Disco Elysium—which was originally released on PC in October 2019, won a hatful of Game Of The Year awards, and was then remastered this year for the new console generation—is a little hard to explain. The base mechanics of the game are similar to a classic table-top role-playing game. Your character, an amnesiac detective tasked with solving a murder in an impoverished post-war city called Revachol, moves around and interacts with various NPCs, navigating through dialogue trees that occasionally surface skill checks that you pass or fail based on how many skill points you’ve invested in each of your character’s 24 attributes. The guts of a role-playing game are all there, but the experience of actually playing Disco Elysium feels much more like listening to a richly produced audiobook. A good chunk of the game is spent listening to dialogue from voice-acted NPCs, and even more time is spent having scenes described to you by a narrator who regularly speaks directly to your character from the point of view of his various attributes. This system isn’t just ornamental—while playing last night, my character’s Volition attribute was strong enough to interject into a conversation with a witness to point out that this woman’s charms had scrambled the Empathy and Suggestion attributes, and their contributions couldn’t be trusted in this case. Between these moments you get to explore Revachol, taking in the watercolor palette of the game’s animation and luxuriating in the sorrowful score.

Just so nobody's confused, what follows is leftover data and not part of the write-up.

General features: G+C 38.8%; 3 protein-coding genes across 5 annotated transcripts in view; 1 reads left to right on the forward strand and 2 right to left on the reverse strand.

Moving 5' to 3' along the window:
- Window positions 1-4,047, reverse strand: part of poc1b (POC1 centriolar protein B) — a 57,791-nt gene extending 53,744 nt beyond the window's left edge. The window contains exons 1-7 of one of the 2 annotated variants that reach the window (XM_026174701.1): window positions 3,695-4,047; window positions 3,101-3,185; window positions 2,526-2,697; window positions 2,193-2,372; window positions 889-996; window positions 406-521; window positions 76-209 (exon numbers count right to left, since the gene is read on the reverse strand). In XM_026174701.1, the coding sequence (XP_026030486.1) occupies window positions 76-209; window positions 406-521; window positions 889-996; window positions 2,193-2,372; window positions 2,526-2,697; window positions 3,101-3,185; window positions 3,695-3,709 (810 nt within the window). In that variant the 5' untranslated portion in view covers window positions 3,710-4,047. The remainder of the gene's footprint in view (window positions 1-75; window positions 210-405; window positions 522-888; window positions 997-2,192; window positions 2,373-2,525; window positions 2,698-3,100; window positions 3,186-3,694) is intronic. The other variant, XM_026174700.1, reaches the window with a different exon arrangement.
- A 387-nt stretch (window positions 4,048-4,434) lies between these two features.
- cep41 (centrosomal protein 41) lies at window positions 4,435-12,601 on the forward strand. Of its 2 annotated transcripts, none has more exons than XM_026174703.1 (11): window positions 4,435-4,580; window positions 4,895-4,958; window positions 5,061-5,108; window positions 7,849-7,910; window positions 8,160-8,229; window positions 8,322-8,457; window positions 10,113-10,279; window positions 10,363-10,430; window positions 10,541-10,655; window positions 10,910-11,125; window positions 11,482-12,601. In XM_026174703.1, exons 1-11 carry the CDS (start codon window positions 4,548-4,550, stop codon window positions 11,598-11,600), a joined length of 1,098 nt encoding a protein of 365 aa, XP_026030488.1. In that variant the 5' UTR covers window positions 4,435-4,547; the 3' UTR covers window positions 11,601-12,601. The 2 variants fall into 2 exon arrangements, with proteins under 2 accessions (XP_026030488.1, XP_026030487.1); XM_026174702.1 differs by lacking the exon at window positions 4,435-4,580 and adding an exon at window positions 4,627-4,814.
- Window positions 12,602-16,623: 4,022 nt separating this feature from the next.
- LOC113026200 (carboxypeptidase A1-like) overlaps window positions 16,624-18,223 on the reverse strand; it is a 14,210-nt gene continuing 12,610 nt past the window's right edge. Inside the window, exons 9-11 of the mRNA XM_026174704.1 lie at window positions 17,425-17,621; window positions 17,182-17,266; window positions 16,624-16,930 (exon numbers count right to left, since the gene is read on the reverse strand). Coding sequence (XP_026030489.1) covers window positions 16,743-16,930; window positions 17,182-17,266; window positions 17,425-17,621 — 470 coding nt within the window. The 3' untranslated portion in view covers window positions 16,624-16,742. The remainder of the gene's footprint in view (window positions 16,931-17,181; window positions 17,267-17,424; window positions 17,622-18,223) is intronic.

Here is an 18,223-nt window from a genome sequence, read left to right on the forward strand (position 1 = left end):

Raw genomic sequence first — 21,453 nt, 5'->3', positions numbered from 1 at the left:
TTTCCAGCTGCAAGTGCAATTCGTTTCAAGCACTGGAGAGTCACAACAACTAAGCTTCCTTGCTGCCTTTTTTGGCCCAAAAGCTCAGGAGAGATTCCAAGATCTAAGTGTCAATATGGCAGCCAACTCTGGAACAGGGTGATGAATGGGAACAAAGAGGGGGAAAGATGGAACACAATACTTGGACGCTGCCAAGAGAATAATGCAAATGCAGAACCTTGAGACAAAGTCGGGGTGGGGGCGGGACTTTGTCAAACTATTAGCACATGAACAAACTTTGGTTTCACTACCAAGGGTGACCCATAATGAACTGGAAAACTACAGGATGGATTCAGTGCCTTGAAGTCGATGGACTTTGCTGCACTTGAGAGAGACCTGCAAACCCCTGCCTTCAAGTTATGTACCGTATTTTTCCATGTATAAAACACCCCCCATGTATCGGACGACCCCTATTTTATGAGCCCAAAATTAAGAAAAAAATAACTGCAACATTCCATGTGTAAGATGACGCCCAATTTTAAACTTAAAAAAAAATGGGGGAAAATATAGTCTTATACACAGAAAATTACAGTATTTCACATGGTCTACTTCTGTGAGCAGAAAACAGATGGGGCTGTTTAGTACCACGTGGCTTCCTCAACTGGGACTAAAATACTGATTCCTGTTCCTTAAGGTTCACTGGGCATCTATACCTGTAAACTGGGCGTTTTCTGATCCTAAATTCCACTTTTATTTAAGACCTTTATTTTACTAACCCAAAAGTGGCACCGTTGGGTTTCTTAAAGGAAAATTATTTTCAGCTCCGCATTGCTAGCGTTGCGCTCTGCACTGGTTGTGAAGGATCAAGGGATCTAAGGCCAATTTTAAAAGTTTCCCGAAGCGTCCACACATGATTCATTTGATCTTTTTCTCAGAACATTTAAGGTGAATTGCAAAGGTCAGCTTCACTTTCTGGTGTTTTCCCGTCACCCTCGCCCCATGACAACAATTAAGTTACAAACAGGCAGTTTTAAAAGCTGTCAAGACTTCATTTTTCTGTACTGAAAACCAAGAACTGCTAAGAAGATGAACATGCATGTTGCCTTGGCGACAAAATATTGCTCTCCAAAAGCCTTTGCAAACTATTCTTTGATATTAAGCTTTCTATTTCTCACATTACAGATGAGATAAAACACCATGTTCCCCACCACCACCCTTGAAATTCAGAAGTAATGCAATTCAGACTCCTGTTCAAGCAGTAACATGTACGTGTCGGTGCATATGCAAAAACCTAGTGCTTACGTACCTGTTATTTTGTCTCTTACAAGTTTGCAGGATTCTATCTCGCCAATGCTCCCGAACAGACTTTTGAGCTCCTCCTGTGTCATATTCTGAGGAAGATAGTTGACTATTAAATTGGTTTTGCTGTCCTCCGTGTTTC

What this all adds up to is a video game in which gameplay is a non-factor. In its place are thousands and thousands of words, most of them written by the game’s lead writer and designer, Estonian novelist Robert Kurvitz. If you’ve played a lot of video games, you are perhaps now recoiling in horror at the thought of one entirely dependent on the quality of its writing. If everyone who reads this blog post got together in one room and spent an hour trying to come up with a list of narrative video games that did not include several instances of teeth-achingly bad writing, they would maybe be able to come up with a list of two or three games.